Democratic senators from states Trump narrowly carried last year, like Pennsylvania’s Bob Casey, should have a pretty good wind at their backs in 2018.
As the political terrain for 2018 continues to come into view, most of the buzz is about the U.S. House, and the robust but hardly certain possibility of a Democratic takeover. That is partly because the Senate landscape seems impossibly difficult for the Donkey Party, which is defending 25 of 33 seats up next year, ten of them in states carried by Donald Trump last year. And of the Republican incumbents who are defending their seats, only two appear vulnerable at this point (though both, Jeff Flake and Dean Heller, are now really vulnerable, facing both primary and general-election opposition). Everyone understands that the pro-GOP landscape and the anti–White House midterm dynamics are pushing these races in different directions. But it’s hard to get a handle on the magnitude of these contending forces.
Larry Sabato’s Crystal Ball filled in some of our knowledge gap today, with a study by Geoffrey Skelley of Senate races in midterms dating all the way back to 1914. The numbers are pretty clear: “91% (287 of 314) of non-presidential party incumbents won reelection in midterms.” That’s much better than the 75 percent midterm reelection rate of senators from the presidential party.
Lest you imagine this is all a vestige of a bygone era of wide-scale ticket-splitting, there’s this factoid:
If anything, out-party incumbents losing in a midterm is becoming less common: In six of the last eight midterms, including the last three (2006, 2010, and 2014), no such incumbent lost reelection.
Here’s the fun part of the Crystal Ball analysis:
Applying the historical averages to next year’s Senate elections would result — drumroll please — in a net party change of…zero seats. If 91% of the Democrats/Democratic-caucusing independents are reelected, that would be 23 out of 25, and if 75% of the Republicans are reelected, that would be six of eight, leading to no net change.
Without making any predictions, such a scenario is plausible: Democrats could lose two of the incumbents defending dark red states, in states such as Indiana, Missouri, Montana, North Dakota, and West Virginia, but otherwise hold everything else, while Republicans could lose the only two seemingly vulnerable seats among their much smaller stable of incumbent-held states: Arizona and Nevada.
It is clear that the tendency to lump all of the so-called Trump Ten senators into the same endangered category has never made much sense. Trump carried Florida, Michigan, Pennsylvania, and Wisconsin by narrow enough margins that even the mildest midterm anti–White House breeze could carry Democratic incumbents over the finish line. Ohio (an 8-point Trump margin in 2016) is more promising for Republicans, with Indiana (a 19-point margin) and Missouri (18 points) even more promising, and Montana, North Dakota, and West Virginia (20-point-plus margins) really ripe targets. But Democratic incumbents in all these states have their own distinctive strengths, and at the moment not one of them is trailing according to the authoritative Cook Political Report.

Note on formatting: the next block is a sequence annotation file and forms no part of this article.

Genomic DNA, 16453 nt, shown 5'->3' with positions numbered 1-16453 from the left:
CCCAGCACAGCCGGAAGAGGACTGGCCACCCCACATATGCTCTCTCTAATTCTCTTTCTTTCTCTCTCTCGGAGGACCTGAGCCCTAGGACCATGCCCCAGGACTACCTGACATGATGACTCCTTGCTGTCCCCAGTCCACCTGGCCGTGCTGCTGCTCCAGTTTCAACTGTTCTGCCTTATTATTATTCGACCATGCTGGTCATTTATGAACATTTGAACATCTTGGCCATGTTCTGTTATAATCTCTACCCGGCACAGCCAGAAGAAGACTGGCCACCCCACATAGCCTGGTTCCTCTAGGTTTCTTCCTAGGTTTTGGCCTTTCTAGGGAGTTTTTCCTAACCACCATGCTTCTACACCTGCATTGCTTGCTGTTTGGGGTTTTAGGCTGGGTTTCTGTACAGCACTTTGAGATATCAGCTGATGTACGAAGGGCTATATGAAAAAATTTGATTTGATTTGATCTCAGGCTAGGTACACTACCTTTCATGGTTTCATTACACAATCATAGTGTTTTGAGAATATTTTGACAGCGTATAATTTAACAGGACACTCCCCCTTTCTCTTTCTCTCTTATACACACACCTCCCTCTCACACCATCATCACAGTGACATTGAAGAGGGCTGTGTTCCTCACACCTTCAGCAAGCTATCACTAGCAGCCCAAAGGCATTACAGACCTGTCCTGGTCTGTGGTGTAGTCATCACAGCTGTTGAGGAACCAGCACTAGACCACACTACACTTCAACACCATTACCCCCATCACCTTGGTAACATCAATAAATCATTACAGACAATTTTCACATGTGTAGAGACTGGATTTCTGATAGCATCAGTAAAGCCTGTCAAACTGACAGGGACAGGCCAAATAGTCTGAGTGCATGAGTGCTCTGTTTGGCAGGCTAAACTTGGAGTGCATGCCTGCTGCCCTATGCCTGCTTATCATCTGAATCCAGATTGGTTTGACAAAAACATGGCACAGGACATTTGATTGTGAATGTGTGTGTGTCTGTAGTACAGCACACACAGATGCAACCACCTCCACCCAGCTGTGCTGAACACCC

There is one more imponderable to throw into the mix: Will the tendency of demographic groups that have recently become central to the Democratic coalition to significantly underperform in midterms change? There is reason to believe, in part based on special elections since Trump took office, that the spirit of resistance to the 45th president will offset some if not all of that phenomenon. But it’s something to keep in mind.
In general, the shape of the Senate after 2018 is going to be conditioned by a variety of competing and conflicting factors. One thing, however, is very clear: Had Hillary Clinton won last November, we would probably be looking at big Senate — and House — gains for the GOP next year. Using the in-party/out-party historical percentages, here’s what you’d get according to Crystal Ball’s Kyle Kondik:
Just going by the averages, we’d expect the Democrats to lose a half-dozen seats and the GOP to lose one or even zero incumbents. And the net Democratic losses probably would have been even bigger because it’s easy to imagine one or more red state Democrats seeing the writing on the wall and retiring in advance of a tough midterm, giving the Republicans an easy open-seat pickup or two.
In other words, had Clinton won, we might be talking about a GOP drive to get a 60-vote supermajority in the Senate. There are always silver linings for the party that falls short in presidential elections.